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World Book Day: The Putt Girl Series Celebrates Golf and Girls

(Illustrated by Remi Bryant)

Author Deborah Cousar-Saunders’s Putt Girl book series is, on the surface, about a little brown-skinned girl who loves golf. But there are a lot of positive messages packed into the series’ first book, Best Day Yet (the next book is coming out in early June).

[Related: MyBookBag Offers Subscription-Based Book Program for Independent Authors]

Much of it is inspired by Cousar-Saunders’s own life.

The book reflects the close bond Cousar-Saunders enjoyed with her own dad when she was a child. An avid golfer, he took his son and daughter out on the golf course and incited in them a love for the game.

Cousar-Saunders started playing golf when she was 8, and would go on to play in the Junior PGA. At her school there was no girls team—so she played on the boys team and was its No. 1 player from 10th to 12th grade. She was eventually awarded a four-year golf scholarship to college.

Because of her rich experience with the game, Cousar-Saunders wrote the series to spread the word to African American girls, whom she rarely competed against growing up, that golf is a rewarding game that teaches many lessons.

“I wrote the book to encourage girls to try something new, to try a sport that’s different, and, of course, to read more.”

Best Day Yet tells the story of young girl named Paige who wants to spend Saturday with her mother. Her mother isn’t feeling well, so Paige has to spend the day on the golf course with her father and slightly older brother.

Despite Paige’s initial disappointment, the day turns out to be her best day yet. She meets a golf instructor and learns the basics of the game. Her passion for golf is ignited.

“The book promotes strong family connection, reading, and learning,” says Cousar-Saunders, who depicts the main character as a girl who reads the dictionary to discover big words.

And it is a refreshingly multicultural children’s book. Paige doesn’t live or go to school in racial isolation. Her friends and teachers reflect the rainbow of American diversity.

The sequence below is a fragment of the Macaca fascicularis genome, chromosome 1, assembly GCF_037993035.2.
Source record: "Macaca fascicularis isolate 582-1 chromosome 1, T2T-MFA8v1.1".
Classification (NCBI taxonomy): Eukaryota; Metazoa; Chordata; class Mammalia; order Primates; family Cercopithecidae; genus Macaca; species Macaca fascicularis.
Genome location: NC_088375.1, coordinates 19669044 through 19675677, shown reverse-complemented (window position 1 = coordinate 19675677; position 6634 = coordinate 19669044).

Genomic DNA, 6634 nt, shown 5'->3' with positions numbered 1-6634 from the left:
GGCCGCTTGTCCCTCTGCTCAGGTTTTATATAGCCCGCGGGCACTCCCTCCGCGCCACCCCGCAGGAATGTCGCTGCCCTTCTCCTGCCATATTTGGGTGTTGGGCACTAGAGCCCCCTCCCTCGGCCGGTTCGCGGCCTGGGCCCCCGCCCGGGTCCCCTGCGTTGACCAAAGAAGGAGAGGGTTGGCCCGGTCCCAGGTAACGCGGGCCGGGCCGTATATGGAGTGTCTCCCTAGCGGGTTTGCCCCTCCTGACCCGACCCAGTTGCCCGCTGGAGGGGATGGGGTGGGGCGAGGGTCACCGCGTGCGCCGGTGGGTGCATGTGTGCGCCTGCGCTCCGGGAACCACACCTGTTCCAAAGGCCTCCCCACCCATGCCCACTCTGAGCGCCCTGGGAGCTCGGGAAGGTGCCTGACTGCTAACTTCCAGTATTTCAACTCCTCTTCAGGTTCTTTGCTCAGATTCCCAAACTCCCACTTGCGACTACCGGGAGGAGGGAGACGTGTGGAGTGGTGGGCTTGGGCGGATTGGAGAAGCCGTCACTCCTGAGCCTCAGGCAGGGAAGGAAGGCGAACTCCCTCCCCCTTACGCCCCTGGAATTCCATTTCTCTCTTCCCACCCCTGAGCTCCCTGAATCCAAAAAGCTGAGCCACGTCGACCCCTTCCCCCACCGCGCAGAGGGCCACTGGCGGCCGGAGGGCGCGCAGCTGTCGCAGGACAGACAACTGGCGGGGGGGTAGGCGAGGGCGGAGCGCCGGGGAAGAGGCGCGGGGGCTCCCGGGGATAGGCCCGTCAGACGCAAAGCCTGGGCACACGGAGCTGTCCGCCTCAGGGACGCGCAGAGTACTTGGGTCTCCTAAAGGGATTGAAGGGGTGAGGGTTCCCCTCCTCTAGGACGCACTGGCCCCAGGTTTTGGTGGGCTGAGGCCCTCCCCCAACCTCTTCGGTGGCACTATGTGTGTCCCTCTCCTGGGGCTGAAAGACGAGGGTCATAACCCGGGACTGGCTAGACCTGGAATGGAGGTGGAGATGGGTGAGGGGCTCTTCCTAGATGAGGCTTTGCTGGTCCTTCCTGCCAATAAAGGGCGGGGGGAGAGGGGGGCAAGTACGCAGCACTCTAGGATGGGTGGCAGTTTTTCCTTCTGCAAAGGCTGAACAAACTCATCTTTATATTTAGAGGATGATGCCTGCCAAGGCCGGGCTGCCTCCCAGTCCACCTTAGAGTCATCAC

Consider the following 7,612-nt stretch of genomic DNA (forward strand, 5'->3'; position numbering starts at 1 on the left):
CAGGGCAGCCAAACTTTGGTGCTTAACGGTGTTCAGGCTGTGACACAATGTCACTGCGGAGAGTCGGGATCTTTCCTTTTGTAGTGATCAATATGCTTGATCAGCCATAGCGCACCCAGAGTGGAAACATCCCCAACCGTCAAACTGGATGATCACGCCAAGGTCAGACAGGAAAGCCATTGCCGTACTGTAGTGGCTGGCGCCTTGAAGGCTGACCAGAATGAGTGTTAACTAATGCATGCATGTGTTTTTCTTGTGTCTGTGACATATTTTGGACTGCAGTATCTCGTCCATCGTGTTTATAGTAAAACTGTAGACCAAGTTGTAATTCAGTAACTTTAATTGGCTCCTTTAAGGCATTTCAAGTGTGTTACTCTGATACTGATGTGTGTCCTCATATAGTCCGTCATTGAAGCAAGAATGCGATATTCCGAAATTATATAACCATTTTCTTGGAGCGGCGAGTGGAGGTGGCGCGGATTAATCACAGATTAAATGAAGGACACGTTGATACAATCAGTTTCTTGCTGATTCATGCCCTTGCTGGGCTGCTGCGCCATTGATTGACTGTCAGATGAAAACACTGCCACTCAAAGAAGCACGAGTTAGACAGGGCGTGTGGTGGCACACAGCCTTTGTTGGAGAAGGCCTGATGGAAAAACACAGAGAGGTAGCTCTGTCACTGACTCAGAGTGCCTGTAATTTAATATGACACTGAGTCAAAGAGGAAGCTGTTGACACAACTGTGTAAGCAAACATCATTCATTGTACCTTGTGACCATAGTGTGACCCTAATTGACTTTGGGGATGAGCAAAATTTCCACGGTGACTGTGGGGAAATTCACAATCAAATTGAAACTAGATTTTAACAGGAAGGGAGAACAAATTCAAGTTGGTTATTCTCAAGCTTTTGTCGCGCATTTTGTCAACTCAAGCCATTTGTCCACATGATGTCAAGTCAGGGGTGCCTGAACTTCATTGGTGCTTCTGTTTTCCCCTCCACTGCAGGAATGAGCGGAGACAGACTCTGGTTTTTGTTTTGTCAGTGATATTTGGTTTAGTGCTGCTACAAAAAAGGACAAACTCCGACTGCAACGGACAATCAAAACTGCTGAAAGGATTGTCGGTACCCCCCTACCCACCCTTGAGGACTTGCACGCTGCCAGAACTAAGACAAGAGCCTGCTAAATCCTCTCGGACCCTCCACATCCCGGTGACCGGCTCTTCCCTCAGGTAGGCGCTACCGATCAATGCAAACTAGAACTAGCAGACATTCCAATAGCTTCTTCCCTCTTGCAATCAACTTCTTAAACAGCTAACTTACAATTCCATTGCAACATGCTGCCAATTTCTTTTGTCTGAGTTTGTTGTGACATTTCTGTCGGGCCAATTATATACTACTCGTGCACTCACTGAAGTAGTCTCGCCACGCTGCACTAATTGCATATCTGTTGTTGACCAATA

If you’re looking for a book for World Book Day—a book that encourages youngsters to try new things and to value learning, the Putt Girl series Best Day Yet is worth a look.

For more information about Deborah Cousar-Saunders and the Putt Girl series, go to, or visit the Putt Girl Facebook page.

Black Enterprise

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Empire I gets major ‘COVER GIRL’ endorsement

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International recording artiste Empire I has landed a major corporate endorsement with Cover Girl Makeup using the instrumental of ‘Passion’, one of her songs in a series of 5 ‘how to makeup tutorials’ commercials for the brand. The series of commercials is now airing worldwide, and are also available on youtube. This song charted top ten on NRJ radio in Quebec, Canada.
“They like working with me because it is easy, I am one of the few females in the urban pop landscape that owns the masters to my music. I own my publishing, when you see Taylor Swift, Katy Perry, and Pink in Cover Girl commercials, you never hear their song because they never wrote it or the songs were written in a big committee where everyone has a piece of the pie. In these cases to get permission to use the music, it would literally take years, so they come to me as a one stop shop because I own all my masters,” she said.

Empire I is known for songs such as “Come With Me’, ‘Ignite’, ‘Nana Power’, ‘Get Up On It’, ‘Passion’, ‘Bang Bang’, and ‘La Pongo”

She has had song placements in ​numerous ​network and cable shows and her music has been used in advertisements for Cover Girl makeup featuring Queen Latifah and Drew Barrymore. She recently landed another successful placement in HBO’s popular comedy series, ‘Girls’, with her single, ‘Get Up On It’, being used in the promotional ads for the upcoming season starting February 24th 2016 (Clink the link at ). Movies and videos games are all on her long list of collaborations with her catalogue.

Born in Wales to a Moroccan father and British mother, she was raised in Morocco. At age 7 she moved to Montreal, where she lived with her 2 brothers, mother, and Ugandan/Yemeni stepfather.

At the age of 16, Empire I moved to Costa Rica for school and began a four-year trip around the world, living with small and marginalised communities. Her love for music and anthropology led her to visit and live in 30 different countries, and to eventually put her experiences to music.

Since 2012 Empire I has been collaborating with a variety of producers in and out of Jamaica including Truckback, Jam 2, J. Hennessy, Sam Diggy, Frassman Brilli and Rebel Camp Entertainment and Got It Records “Scheme Up” riddim.

Watch out for Empire I new video for the single “Confidence” on the Cartwheel Riddim which was released in January and racked up thousands of views since its release as well as getting posted to World Star Hip Hop front page.